The Bottom Line
- Lively reading
- Great use of maps and timelines
- Covers more than the Classical World
- Clarifies the regions' geography
- Lack of substantiation and errors
- Doesn't cover the New World
- Sometimes puzzling choice of what to leave out
- The first volume in a world history series.
- 5 sections: Edge of History, Firsts, Struggle, Empires, and Identity.
- Each section covers Mesopotmia, Egypt, the Indian Subcontinent, China, and the Mediterranean, where appropriate.
- Maps and timelines for each chapter.
- 800 pages total. 38 pages of footnotes, 12 pages of works cited, 35-page index.
Guide Review - Review: History of the Ancient World, by Susan Wise Bauer
Rather than tell the story of Mesopotamia, Egypt, Greece, Rome, India, and China, each in turn, Bauer elaborates the development of civilizations across Asia, Northern Africa, and the Mediterranean, from small groups with leaders responsible for keeping the tribe alive to kings and then rulers over vast empires.
It's easy to ignore geography, but Bauer doesn't want us to. When she discusses invasions, she plots all the relevant landmarks so you can visualize movement and track the obstacles and peoples in the army's path. For someone from the Northern Hemisphere, the geography of Egypt can be confusing. Bauer uses a trick to help. She turns the maps of Egypt upside down, so Upper Egypt is on the top of the page.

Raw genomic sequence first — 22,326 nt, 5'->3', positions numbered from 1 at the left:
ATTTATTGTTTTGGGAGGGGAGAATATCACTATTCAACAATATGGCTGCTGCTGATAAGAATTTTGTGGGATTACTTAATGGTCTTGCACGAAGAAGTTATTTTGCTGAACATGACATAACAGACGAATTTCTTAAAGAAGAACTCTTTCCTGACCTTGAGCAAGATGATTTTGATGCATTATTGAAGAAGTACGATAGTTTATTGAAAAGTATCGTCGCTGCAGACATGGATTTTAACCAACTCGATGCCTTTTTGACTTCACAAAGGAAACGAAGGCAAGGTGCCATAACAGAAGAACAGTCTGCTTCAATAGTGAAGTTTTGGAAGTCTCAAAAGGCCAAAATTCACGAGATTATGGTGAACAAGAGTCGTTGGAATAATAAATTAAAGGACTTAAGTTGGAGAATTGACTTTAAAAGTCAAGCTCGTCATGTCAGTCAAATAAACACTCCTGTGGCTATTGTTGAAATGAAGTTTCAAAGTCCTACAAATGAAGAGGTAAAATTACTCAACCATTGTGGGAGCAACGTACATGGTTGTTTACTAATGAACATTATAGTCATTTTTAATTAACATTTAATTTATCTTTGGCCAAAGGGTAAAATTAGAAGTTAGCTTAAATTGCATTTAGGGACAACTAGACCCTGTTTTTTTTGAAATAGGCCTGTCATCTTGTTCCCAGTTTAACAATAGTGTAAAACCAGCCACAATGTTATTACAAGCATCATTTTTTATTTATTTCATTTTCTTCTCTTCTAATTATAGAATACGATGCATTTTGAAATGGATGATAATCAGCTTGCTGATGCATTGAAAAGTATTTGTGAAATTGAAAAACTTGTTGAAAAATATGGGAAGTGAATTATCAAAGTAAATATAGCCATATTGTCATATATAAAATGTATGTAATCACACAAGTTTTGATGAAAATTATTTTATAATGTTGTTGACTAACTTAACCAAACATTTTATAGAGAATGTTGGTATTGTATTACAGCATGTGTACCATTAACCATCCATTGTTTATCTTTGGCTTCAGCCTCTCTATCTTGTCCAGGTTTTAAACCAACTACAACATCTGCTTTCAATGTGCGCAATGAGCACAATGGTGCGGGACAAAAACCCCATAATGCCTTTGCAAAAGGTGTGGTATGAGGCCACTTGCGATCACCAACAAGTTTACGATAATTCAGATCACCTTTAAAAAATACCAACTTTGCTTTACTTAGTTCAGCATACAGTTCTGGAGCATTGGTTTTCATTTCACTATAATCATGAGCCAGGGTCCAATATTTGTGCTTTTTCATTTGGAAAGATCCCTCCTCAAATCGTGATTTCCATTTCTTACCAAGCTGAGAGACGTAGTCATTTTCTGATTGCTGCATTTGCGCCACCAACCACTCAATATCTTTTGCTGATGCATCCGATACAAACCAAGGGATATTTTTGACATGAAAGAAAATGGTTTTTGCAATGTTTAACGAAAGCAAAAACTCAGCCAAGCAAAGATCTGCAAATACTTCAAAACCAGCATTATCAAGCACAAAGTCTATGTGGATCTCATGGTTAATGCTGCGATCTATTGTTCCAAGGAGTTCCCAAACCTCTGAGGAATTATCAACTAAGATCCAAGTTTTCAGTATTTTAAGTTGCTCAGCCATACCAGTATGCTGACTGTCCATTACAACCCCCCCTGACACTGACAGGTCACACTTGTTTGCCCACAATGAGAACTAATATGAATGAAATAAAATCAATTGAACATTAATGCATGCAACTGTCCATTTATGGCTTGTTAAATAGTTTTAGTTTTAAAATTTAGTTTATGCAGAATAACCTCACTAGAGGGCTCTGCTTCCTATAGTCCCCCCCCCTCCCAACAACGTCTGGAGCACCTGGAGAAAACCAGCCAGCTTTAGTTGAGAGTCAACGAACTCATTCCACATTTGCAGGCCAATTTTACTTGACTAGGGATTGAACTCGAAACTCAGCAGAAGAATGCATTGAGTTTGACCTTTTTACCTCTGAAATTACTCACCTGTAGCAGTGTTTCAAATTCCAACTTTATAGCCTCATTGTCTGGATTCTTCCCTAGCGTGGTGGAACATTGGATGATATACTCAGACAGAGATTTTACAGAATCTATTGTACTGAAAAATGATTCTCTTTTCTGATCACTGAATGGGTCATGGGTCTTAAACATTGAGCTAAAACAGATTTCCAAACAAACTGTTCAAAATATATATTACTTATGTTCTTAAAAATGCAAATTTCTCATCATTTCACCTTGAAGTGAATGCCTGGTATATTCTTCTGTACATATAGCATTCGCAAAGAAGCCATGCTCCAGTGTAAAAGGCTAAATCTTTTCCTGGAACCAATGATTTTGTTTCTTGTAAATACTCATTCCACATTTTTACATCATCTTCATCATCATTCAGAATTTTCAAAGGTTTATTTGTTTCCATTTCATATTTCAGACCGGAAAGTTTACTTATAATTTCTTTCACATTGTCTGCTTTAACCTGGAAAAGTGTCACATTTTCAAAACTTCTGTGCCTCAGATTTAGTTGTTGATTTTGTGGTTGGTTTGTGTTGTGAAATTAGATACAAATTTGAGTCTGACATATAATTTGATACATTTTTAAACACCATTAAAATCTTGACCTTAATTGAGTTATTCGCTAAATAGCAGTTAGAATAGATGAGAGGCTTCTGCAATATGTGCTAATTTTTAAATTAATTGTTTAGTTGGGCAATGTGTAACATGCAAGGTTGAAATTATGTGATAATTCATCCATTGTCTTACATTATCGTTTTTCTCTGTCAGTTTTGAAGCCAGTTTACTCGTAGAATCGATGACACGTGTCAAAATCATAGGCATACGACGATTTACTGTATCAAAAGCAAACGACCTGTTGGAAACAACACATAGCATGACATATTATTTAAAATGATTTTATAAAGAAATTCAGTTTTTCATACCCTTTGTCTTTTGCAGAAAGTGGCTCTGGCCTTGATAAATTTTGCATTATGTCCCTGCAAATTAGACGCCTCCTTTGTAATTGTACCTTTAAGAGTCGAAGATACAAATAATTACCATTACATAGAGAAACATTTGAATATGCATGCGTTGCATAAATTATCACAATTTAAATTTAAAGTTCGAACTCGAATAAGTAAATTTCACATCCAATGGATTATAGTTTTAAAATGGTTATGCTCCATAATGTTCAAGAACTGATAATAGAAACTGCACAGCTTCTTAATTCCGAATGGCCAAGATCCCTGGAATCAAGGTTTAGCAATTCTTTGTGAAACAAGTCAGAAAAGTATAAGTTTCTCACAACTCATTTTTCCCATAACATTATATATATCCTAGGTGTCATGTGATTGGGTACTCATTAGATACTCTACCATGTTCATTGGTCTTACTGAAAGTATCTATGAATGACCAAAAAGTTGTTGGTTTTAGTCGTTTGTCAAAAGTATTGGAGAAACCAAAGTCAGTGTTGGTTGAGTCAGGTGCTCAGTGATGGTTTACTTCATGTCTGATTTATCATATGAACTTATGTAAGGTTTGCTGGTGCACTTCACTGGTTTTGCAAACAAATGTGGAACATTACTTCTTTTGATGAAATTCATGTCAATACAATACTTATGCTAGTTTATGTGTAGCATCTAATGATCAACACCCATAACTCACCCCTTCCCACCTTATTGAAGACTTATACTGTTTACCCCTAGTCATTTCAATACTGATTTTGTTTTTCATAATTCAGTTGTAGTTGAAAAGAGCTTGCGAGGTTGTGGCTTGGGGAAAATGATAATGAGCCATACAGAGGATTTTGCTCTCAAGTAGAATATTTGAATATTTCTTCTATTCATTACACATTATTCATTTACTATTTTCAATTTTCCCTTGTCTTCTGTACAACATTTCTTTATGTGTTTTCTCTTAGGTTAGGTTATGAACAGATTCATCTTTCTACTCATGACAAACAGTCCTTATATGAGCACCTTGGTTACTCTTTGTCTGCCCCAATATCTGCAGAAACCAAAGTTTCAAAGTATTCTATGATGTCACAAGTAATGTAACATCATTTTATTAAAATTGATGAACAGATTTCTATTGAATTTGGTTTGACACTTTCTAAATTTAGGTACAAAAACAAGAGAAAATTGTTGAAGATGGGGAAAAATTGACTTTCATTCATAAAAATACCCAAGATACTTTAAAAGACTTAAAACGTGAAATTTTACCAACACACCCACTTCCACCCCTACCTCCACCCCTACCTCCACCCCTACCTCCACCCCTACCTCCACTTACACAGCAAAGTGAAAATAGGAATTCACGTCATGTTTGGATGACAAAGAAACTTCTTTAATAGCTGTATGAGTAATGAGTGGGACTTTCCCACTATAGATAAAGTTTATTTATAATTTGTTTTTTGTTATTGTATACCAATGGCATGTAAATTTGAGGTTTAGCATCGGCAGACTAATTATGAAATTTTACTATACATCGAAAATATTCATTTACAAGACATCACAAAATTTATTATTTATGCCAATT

Bauer also doesn't want us to visualize civilizations in a vacuum, so she describes the roughly simultaneous developments across much of the area that made up the old world. Timelines in every chapter track concurrent developments elsewhere.
Bauer comes from a homeschooling family. I think it shows in the care with which she clarifies confusing material. Some may find a religious bias.
It's a big book, and although usually entertaining and fast-paced, it takes devotion to get through. Its limited annotations may make it hard to use as a reference tool, although you can explore the extensive bibliography. In all, I am thrilled to see such a thorough resource for homeschooling families who want to know all about the (written) history of the ancient Old World, especially for the period before the Greeks and Romans.